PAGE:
I looked through the new Playboy

Picked it up at the newsstand last night. Observations:

1.) Different proportions and feel. It’s not “slick” anymore, but that tactile “rough”.

2.) Same logo and “Playboy” in same typeface

3.) They still hide a rabbit on the cover

4.) A lot of features are still there – Interview (Rachel Maddow!), Letters, Playboy Advisor, even, despite the new policy, a Playmate of the Month, complete with center Gatefold.

5.) Significantly, what’s missing is any hint of humor. The Playbot Party Jokes are gone (no great loss there), but so are all the freakin’ cartoons. No Gahan Wilson. No Caldwell. No Olivia. None of their other sexy cartoonists. And they must have a backlog of LeRoy Neiman femlins and B. Kliban caroons stored away in their vault. In addition, their “Data” page, with the whimsical statistics, is gone. As is any humorous commentary.

6.) Not only that, but it’s as if they sucked all the color out of the magazine, aside from the ads. Their regular content, compared to just last month’s, looks like the current movie incarnations of superheroes compared to the comic book versions.

7.) There ARE about ten nude photos in the magazine, but they’re – reserved. No nipples show. Women hide their crotches and even their gluteal folds (buttcracks to you low-class folks). There were more explicit and sexier photos of women in LIFE magazine back in the 1960s – no joke. I used to read it back then.

8.) There still is a Playmate, with the datasheet and gatefold (“centerfold”), but without the nudity it kind of seems to lose its relevance. If they want her to be engaging, they ought to show her at hobbies, or something (which they used to do before).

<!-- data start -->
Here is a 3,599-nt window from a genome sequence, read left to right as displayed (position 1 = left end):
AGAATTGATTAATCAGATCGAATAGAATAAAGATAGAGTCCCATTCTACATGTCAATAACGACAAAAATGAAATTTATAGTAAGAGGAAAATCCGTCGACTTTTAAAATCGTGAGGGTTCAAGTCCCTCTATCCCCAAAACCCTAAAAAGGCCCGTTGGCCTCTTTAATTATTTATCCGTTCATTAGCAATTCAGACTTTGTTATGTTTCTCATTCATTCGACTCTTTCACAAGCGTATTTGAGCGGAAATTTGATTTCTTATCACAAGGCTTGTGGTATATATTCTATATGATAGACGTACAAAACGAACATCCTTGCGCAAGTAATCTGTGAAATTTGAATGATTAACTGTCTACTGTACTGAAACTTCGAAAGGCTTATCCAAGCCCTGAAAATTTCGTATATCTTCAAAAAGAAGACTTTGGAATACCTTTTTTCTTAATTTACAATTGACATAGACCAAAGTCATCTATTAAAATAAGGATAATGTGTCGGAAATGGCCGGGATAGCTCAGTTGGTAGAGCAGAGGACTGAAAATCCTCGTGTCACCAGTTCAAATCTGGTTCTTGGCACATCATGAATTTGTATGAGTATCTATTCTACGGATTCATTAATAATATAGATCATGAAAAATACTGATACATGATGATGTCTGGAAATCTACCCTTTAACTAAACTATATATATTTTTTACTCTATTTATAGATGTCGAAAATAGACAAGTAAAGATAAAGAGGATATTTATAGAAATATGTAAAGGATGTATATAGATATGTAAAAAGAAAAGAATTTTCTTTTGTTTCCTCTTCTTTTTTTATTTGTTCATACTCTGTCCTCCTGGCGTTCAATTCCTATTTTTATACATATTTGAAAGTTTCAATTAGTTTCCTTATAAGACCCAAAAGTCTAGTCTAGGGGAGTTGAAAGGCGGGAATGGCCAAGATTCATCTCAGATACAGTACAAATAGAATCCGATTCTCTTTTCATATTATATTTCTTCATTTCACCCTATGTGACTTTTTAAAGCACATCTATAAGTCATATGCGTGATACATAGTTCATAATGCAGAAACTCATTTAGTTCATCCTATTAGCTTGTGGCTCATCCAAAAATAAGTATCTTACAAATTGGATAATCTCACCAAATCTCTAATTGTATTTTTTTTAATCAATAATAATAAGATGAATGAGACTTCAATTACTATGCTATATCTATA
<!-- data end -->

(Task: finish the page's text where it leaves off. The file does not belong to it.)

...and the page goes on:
9.) Without the humor, cartoons, nudity, and especially the color, the magazine kind of feels as if they deliberately excised all the fun from the magazine. You know how, in the movies The Little Mermaid or The Corpse Bride the opening scenes of our mundane world are shown in dull and muted tones, so that when you visit Ariel’s underworld kingdom or the Realm of the Dead in Burton’s film, both with bright and brilliant color, they seem more interesting and inviting than our world (despite being damp or full of dead people)? Well, the new Playboy feels like that “before” image. It’s as if, having championed the idea of sex and sophisticated living as Fun all these years, they now want to show that it can be stodgy, too. This is supposed to draw in viewers?

10.) You can keep the nudes, if you want. Give me back the classic Playboy cartoons and knowing humorous commentary. Heck, Esquire kept the humor when they dropped the (for then) explicit sex. Things like Maxim have it. Who is their target audience here? Are they hoping to pull away readers from GQ?

I have been a Playboy subscriber for most of the past 30 years. I received the new issue, but haven’t read it yet. I did glance through it, and was definitely underwhelmed at first blush. I’ll reserve full judgement for a couple of issues. But, I definitely see what you are seeing. No cartoons and jokes was my second observation, too.

My first observation was an undefined gloomy appearance. Probably from the changed graphics, cover photo and inside photos, it all just looks kind of depressing. I’m not exactly sure what they are going for, other than obviously trying to broaden appeal to a) people who are offended or embarrassed to be seen reading a magazine with nude photos; and b) younger readers.

I’ve always enjoyed the Playboy Advisor, “Men” and “Women” columns, the interviews and fiction in the magazine. I haven’t much enjoyed many of the non-fiction articles, though some have been interesting. I’ll give the new version a chance, but I’m a bit pessimistic.

One can find all kinds of nude photos on the internet, so I understand losing the nude pictorials isn’t a huge loss from that standpoint. But, there is something to be said for the beauty of the Playboy models and the quality of the photography. I don’t know that semi-nude pictorials is much of a substitution. It sure looks like the Playboy empire is continuing to crumble.